(Reuters) - Gold rose 1 percent on Tuesday to its highest level in over three months as the dollar weakened and global stock markets tumbled, with rising political and economic uncertainties adding to bullion’s appeal.
Palladium soared to a record high, bringing the precious metal to within striking distance of achieving parity with gold and with additional support from expected renewed demand from China’s automotive sector.
Spot gold was up 1 percent at $1,233.21 an ounce at 1:47 p.m. EDT (1747 GMT), having earlier touched its highest since July 17 at $1,239.68.
U.S. gold futures rose 0.9 percent to $1,236.10, also helped by positive currency fundamentals as the dollar turned lower. [FRX/]
“It’s the selloff in the stock markets today and a weaker dollar which is helping gold prices,” said INTL FC Stone analyst Edward Meir.
“The main thing to watch on gold is the turbulence in the equity markets, especially if it is sustained. If you get continued declines like this, gold should pick up,” Meir said, adding $1,260 is the next resistance level on the charts.
Wall Street followed a slide in European and Asian stock markets, pressured by disappointing corporate earnings, Saudi Arabia’s diplomatic crisis and a dispute over Italy’s finances. [MKTS/GLOB]
The European Commission rejected Italy’s draft 2019 budget on Tuesday, saying it brazenly broke EU rules on public spending, and asked Rome to submit a new one within three weeks or face disciplinary action.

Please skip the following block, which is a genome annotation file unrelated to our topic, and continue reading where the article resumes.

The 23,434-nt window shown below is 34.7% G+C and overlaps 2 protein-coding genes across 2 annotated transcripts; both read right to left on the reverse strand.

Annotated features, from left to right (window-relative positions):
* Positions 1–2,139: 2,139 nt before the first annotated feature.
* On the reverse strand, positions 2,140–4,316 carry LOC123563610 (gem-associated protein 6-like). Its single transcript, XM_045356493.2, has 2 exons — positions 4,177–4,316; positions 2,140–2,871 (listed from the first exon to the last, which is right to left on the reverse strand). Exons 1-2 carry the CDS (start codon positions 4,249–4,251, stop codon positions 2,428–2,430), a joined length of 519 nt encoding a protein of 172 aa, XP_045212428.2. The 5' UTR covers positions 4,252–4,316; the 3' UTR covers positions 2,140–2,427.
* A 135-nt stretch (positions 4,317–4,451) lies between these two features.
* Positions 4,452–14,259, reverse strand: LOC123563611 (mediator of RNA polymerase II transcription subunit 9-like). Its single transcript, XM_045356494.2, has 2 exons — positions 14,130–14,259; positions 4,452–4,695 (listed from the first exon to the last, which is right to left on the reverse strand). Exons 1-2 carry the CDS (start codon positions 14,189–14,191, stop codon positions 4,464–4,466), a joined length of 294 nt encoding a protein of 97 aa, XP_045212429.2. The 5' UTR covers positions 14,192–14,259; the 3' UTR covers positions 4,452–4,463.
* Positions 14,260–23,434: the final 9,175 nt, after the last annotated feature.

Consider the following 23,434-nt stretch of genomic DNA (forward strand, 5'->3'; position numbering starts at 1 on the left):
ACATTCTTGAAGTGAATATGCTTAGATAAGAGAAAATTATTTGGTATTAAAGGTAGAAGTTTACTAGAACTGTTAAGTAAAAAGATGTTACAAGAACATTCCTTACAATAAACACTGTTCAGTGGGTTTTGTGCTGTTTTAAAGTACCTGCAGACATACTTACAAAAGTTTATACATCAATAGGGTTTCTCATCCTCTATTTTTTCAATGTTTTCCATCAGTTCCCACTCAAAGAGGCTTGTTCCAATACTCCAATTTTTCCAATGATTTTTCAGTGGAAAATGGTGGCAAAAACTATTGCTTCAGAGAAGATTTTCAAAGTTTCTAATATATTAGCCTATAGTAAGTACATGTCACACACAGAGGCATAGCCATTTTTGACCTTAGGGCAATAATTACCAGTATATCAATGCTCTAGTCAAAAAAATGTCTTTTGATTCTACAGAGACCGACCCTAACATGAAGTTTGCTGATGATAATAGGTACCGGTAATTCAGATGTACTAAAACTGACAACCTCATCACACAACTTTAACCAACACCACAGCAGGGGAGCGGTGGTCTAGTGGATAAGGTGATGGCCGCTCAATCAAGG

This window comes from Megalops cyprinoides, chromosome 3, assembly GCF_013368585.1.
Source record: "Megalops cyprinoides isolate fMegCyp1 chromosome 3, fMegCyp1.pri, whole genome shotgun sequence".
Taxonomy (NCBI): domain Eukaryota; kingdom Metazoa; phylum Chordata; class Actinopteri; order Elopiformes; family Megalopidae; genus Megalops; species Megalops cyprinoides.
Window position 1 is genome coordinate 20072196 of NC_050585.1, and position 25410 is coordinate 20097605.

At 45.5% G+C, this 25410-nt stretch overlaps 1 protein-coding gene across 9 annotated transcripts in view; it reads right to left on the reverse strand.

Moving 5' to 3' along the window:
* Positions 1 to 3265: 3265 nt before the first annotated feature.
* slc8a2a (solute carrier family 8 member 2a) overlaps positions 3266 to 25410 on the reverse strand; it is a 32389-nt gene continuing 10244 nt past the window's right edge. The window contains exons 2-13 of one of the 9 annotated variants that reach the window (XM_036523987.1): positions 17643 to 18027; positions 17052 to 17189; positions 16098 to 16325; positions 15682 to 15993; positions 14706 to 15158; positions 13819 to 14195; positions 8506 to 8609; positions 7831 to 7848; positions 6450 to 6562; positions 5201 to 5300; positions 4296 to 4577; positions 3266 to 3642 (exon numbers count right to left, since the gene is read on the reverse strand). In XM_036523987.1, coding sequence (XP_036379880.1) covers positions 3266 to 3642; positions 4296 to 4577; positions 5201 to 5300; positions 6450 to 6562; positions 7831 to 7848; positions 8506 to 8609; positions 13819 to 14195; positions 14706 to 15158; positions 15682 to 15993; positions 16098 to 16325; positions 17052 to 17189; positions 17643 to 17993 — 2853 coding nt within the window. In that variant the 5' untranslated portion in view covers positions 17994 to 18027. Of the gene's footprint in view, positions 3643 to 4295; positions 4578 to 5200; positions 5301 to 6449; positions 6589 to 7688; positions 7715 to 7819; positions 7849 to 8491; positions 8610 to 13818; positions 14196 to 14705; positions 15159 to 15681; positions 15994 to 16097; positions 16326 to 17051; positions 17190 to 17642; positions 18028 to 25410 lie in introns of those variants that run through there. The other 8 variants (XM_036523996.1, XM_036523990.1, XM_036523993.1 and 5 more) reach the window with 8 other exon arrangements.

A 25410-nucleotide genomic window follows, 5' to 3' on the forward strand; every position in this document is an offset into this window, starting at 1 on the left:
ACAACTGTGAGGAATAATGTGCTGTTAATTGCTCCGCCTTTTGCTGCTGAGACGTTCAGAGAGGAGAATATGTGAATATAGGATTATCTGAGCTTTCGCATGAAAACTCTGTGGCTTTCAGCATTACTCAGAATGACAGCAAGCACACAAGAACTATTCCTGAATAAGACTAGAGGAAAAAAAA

“The outlook for gold is quite constructive with the metal quite resilient even with a strong dollar,” said Tai Wong, head of precious and base metals trading at BMO. “I just don’t see anything serious to sell gold here.”
Gold prices have gained more than 6 percent after falling in mid-August to $1,159.96 an ounce - their lowest since January 2017.
“We have a whole series of situations in connection with Saudi Arabia and Russia, and trade tensions between U.S. and China, and that has been having a knockdown impact on equities and, in turn, providing support to gold prices,” said Capital Economics analyst Ross Strachan.
Holdings at SPDR Gold Trust, the world’s largest gold-backed, exchange-traded fund, rose 0.3 percent on Monday to 747.88 tonnes. [GOL/ETF]
Investors consider gold a safe store of value during times of economic and political uncertainty.
Meanwhile, palladium was up 1.8 percent at $1,141.49 an ounce after hitting a record $1,150.50 an ounce - about $100 away from parity with the price of gold.
Used mainly in emissions-reducing autocatalysts for vehicles, palladium has gained some 7 percent so far this year. A combination of factors, from tight supplies and large deficits to resurgent interest from speculative investors, has kept the metal on the boil.
Among other precious metals, silver rose 0.8 percent to $14.72, while platinum was up 1.6 percent at $832.80.
Reporting by Swati Verma and Arpan Varghese and Nallur Sethuraman in Bengaluru; editing by David Gregorio and G Crosse